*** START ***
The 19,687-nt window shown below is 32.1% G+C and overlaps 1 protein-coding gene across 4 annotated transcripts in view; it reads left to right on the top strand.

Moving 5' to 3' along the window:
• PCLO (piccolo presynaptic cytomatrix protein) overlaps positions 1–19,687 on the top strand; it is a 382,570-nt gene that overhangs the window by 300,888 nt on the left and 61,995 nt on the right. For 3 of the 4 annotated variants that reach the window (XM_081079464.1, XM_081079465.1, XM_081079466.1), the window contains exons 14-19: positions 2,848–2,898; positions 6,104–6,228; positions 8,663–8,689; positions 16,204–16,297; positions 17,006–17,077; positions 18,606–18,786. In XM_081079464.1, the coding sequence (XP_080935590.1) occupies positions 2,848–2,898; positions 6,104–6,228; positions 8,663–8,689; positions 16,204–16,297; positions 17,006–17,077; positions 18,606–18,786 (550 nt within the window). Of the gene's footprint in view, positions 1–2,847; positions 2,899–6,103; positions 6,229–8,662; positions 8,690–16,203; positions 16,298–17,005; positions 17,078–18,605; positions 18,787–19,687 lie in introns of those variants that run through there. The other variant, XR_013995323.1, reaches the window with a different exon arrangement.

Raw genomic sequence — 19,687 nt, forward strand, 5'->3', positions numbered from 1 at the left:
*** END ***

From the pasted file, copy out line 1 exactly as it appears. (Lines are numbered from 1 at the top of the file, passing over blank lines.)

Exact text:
The 19,687-nt window shown below is 32.1% G+C and overlaps 1 protein-coding gene across 4 annotated transcripts in view; it reads left to right on the top strand.